telectrix

Scouser and Proud of It
Respected Member
OK, so, basically screw terminal JB must be accessible ( and that means without lifting floorboards etc. ) if inaccessible, you must use maintenance free connectors e.g. crimps.
 

D Skelton

Fidei Defensor
Forum Mentor
and that means without lifting floorboards etc
See that would be the part I disagree with. A square of floorboard that can be unscrewed and lifted without any hassle would mean in my opinion that the JB below would be accessible. If that floorboard was properly and not loosely carpeted over however, that in my opinion would make the JB not accessible.

Tin hat on :D
 

telectrix

Scouser and Proud of It
Respected Member
agree up to a point. however fitted carpet lifting can lead to customer complaints that you owe them a new carpet ( because the cat hadn't ripped it and the dog hadn't pee'd on it before you came) or laminate floor (yuck) could be fitted making it inaccessible.
 
S

sjm

See that would be the part I disagree with. A square of floorboard that can be unscrewed and lifted without any hassle would mean in my opinion that the JB below would be accessible. If that floorboard was properly and not loosely carpeted over however, that in my opinion would make the JB not accessible.

Tin hat on :D
So all JB's in ceiling voids are accessible if ONLY the people living in the house hadn't wanted that nasty floor covering stuff, lino, fitted carpet, laminate etc. Honestly inconsiderate buggers these customers/general public, lol.
 
A

Adam W

If your 'electrician-friend-who's-currently-not-available-to-ask' is putting his/her name on the certificate, they would want the installation carried out to their specifications rather than taking shortcuts which have been 'approved' by someone on a forum who's never seen the job.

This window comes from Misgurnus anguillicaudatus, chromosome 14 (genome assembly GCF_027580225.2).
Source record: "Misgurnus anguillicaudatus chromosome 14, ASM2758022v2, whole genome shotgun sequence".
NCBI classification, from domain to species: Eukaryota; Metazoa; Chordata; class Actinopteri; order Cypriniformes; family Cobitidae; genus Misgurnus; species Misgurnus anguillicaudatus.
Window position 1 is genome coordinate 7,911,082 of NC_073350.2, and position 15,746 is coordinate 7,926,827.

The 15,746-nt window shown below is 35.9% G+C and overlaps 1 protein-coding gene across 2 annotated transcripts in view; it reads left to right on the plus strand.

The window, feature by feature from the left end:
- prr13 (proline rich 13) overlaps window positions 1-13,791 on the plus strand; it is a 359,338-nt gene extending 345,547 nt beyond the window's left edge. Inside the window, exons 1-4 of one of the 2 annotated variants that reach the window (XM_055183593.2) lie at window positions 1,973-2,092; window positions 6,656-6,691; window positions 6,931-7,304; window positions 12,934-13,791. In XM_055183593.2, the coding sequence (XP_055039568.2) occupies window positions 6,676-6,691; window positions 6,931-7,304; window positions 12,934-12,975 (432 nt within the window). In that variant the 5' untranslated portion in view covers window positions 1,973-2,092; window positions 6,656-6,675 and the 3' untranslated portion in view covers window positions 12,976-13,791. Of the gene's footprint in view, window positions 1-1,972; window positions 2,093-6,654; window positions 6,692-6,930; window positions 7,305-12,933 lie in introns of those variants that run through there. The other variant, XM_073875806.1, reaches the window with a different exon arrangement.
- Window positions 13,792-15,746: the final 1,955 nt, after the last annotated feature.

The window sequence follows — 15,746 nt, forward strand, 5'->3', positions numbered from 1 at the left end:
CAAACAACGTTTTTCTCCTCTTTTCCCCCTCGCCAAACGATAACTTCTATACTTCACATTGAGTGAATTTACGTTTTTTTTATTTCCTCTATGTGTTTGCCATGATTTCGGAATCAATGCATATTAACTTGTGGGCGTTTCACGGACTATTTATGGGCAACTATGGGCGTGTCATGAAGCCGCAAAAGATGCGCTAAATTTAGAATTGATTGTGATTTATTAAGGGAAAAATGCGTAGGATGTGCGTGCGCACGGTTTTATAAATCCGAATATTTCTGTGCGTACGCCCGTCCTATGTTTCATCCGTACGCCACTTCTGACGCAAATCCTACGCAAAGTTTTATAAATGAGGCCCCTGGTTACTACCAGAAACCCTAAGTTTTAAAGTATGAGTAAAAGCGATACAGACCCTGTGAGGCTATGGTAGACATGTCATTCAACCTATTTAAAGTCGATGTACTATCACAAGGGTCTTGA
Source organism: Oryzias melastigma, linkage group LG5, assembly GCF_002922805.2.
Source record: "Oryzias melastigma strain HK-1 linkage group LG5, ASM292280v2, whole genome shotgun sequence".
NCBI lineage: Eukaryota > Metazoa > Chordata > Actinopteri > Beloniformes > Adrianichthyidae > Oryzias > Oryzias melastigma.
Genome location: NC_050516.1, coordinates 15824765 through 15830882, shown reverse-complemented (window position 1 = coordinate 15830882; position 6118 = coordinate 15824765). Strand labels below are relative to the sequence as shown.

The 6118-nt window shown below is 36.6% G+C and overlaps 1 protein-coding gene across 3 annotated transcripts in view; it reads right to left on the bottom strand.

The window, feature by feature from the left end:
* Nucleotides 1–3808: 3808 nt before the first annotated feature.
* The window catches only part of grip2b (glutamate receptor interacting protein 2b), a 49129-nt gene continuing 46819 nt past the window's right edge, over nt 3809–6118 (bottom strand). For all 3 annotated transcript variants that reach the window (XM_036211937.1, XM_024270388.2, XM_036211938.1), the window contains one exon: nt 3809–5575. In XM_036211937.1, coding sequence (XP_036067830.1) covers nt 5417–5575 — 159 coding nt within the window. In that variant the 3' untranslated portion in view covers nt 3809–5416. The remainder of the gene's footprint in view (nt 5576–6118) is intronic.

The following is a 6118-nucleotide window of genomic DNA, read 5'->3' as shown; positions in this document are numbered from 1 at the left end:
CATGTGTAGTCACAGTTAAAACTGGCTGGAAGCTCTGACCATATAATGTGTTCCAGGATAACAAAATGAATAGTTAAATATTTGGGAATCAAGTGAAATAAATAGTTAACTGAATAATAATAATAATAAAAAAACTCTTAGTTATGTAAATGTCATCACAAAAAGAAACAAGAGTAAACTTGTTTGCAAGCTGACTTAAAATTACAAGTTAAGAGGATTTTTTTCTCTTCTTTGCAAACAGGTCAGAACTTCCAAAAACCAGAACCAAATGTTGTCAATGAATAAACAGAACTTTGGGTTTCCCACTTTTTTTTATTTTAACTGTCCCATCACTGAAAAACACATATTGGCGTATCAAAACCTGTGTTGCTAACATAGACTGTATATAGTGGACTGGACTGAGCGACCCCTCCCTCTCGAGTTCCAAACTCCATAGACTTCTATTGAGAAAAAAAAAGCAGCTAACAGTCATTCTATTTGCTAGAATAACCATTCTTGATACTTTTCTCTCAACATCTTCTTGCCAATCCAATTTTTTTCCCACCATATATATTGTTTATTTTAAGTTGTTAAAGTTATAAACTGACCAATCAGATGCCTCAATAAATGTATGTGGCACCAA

D Skelton

Fidei Defensor
Forum Mentor
agree up to a point. however fitted carpet lifting can lead to customer complaints that you owe them a new carpet ( because the cat hadn't ripped it and the dog hadn't pee'd on it before you came) or laminate floor (yuck) could be fitted making it inaccessible.
That was my point. If the carpet is loose, I would argue that would make JB under the screwed square of floorboard accessible but if it was fitted, or if laminate was layed, in my opinion, that would make it inaccessible.
 

nickblake

Electrician's Arms
And to add to what Tel said the electricians night mare flooring Laminated you dont want to go lifting that ,arghhhhh if its inaccessible maintainance free IE ashly 803/804 jb,s
 

D Skelton

Fidei Defensor
Forum Mentor
So all JB's in ceiling voids are accessible if ONLY the people living in the house hadn't wanted that nasty floor covering stuff, lino, fitted carpet, laminate etc. Honestly inconsiderate buggers these customers/general public, lol.
Well my view is that anything fitted on top of the floorboards to make them inaccessible would in turn make the JB inaccessible. But if the floorboards are bare or only loosly carpeted over then that would make them perfectly accessible.